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NECO MASS FAILURE: Shame, education going to the dogs

By Emmanuel Edukugho

With the mass failure recorded in the NECO 2009 November/December Senior Secondary School (SSSCE), whereby only 1.8% of the total candidates who sat for the examination passed in five subjects including English and Mathematics required for entry into the university system, Nigerian basic education has degenerated to the extent that it is going to the dogs.

At the heart of this terrible malaise is the reckless irresponsible, ineffective parenting in a society that no longer operates along shared values, enmeshed in corruption which has become a way of life.

Following on the footprint of their parents, who had woefully failed to nurture the children at home on the need for hardwork, honesty, and integrity, the mass failure obviously is the result we are now getting. Apart from parental neglect, the young people have a tendency to be impatient to learn, highly undisciplined, loved the fast life, sometimes going into cultism, fraudulent behaviours, thereby compromising their education.

Teachers have become pseudo-traders, bringing merchandise to sell in schools, caused by poor salary, lack of motivation, unconducive learning and teaching environment. Incessant strikes by teachers for enhanced welfare conditions led to closure of schools and the students sent home. Training and retraining of teachers have been abandoned while education budgets are either stolen, misappropriated or diverted.

The NECO result is a national calamity to which managers and administrators of our education system, including the erstwhile ministers of education, and even our leaders, should hide their faces in shame. The result has made a mockery of the so-called reforms and roadmaps introduced in the education sector, calling to question the ability of Nigeria to be among the best 20 leading economies in the world by year 2020.

Human capital development will be imperiled when our children attend decrepit and strike-ridden public schools, particularly thousands of them from poor homes.

Bad governance, poor funding, poor infrastructure at all levels of our education and atrocious staff welfare and low morale among teachers are some of the factors responsible for the mass failure which must be properly and adequately looked into.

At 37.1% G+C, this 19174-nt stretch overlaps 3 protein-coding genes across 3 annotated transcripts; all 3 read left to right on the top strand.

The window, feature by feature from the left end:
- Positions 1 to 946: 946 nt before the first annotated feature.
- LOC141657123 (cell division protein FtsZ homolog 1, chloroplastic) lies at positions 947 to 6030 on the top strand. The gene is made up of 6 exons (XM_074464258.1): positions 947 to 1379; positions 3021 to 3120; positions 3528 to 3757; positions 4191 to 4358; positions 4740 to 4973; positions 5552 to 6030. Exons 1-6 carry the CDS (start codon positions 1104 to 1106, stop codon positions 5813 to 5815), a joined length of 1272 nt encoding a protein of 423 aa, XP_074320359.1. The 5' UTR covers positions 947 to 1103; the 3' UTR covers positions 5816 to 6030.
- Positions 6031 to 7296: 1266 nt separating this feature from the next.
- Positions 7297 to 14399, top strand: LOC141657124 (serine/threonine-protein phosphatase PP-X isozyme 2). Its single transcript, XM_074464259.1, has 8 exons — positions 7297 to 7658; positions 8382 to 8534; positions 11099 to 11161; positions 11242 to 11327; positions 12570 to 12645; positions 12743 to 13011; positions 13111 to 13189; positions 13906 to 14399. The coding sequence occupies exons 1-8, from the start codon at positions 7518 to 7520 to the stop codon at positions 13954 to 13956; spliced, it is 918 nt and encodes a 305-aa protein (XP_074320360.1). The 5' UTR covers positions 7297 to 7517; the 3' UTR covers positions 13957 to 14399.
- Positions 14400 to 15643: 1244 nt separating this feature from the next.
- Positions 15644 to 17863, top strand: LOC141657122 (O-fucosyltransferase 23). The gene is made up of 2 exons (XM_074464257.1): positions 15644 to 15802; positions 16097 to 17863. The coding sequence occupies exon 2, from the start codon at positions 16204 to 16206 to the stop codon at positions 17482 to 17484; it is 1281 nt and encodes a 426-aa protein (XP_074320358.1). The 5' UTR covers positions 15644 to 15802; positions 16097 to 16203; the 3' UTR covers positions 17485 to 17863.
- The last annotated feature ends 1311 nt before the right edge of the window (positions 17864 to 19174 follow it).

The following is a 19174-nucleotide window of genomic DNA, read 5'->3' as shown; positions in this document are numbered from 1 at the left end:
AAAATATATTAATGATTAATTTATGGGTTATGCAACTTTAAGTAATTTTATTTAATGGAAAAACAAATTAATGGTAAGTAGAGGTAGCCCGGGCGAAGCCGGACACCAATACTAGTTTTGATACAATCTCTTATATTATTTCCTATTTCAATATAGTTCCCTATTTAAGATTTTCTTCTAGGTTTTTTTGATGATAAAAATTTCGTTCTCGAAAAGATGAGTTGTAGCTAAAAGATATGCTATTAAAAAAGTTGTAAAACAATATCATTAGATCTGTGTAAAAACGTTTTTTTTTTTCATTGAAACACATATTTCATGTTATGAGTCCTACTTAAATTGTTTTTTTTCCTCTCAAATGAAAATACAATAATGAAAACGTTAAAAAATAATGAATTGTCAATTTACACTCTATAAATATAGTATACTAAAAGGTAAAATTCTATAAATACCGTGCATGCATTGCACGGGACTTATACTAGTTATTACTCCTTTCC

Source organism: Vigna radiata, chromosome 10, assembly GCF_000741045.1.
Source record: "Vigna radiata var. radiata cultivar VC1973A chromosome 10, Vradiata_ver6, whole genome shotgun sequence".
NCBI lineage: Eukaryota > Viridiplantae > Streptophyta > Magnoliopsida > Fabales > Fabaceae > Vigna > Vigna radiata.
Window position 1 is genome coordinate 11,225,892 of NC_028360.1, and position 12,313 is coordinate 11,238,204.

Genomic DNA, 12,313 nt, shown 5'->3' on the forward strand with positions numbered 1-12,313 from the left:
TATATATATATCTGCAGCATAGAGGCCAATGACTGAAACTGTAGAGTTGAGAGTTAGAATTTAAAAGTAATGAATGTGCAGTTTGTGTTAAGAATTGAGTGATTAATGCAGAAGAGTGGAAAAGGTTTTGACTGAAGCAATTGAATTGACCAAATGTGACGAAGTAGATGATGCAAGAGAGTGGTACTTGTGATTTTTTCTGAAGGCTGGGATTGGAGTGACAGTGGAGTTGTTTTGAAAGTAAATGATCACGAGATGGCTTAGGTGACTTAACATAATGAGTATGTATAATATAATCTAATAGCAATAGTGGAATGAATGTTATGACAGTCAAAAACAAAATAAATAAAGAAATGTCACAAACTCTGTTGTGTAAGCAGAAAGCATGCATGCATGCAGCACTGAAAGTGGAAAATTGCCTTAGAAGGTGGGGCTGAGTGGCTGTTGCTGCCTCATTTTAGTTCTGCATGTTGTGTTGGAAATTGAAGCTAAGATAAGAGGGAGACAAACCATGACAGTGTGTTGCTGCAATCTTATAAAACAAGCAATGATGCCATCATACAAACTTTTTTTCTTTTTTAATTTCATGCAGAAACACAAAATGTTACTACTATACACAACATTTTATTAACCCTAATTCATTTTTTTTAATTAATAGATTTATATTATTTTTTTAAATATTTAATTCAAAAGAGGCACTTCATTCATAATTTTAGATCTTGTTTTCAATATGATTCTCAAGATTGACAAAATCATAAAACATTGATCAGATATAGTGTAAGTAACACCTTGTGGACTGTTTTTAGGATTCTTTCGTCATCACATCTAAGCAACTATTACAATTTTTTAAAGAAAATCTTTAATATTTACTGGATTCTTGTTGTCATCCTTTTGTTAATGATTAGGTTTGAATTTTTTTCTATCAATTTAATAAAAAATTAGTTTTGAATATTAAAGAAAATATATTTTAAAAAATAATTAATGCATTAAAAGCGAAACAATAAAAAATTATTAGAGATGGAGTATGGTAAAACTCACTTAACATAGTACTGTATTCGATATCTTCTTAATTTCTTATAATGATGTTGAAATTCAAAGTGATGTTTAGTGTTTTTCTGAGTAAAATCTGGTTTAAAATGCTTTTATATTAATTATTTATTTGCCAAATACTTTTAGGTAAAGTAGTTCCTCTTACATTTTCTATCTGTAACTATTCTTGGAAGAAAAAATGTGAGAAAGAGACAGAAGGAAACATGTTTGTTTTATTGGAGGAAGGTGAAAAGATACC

According to Professor Oyewale Tomori, Vice Chancellor, Redeemer’s University, “each level of our education system is a fiasco in doldrums, a decapitated chicken running along the Ikorodu road on a rainy day.”

It was pointed out by him in a recent lecture that, “long before the teachers in our education sector began going on strike, the original teachers – the parents – had gone on strike.”

With the current horrible trend in the education system, especially the frequent disruption of school calendar, it will not be possible to use education for the full development of the potential of the Nigerian child. For long time now, government virtually at all levels, have been paying lip service to quality education. Their children and wards are either attending expensive private schools in the country or sent abroad to study.

The NECO result should send those in charge of the system back to the drawing board and re-strategise in order to pull nation out of the education precipice.

Another aspect is the frightening dimension examination malpractices have reached, tending to seriously undermine the integrity of scholarship with the sophistication of the cheating process. About 236,613 malpractice cases occurred which is highest in contemporary history.

Students must be prepared to study hard, shun immorality, be respectful, with good etiquette. Above all, government can set up an investigative panel on the result, to determine the causes, immediate and remote, responsible for this disaster, make appropriate recommendations to be implemented expeditiously for basic education to move forward.

It is widely agreed that education for young people, especially for girls, provides high social and economic gains and has become a precondition for youth empowerment. Special efforts should be made, particularly on the part of government, federal, state, local, NGOs to reduce the rate of failure and dropouts in primary and secondary education. But more tragic is the fact that about 10 million school-age children are not even attending school. This situation is compounding the problem of youth illiteracy in Nigeria, which has the highest rate of urban and rural youth illiteracy in Africa.

In September 2000, world leaders came together at United Nations secretariat in New York to adopt the United Nations Millennium Declaration, committing their nations to a new global partnership to reduce extreme poverty. They also agreed to a series of time-bound targets with a deadline of 2015 which have become known as the Millennium Development Goals or “MDGs” for short.

The MDGs are composed of eight goals to be met by 2015. Goal 2 is to achieve universal primary education. With five years remaining and the increasing number of children outside the Universal Basic Education system, Nigeria most likely won’t achieve that goal.


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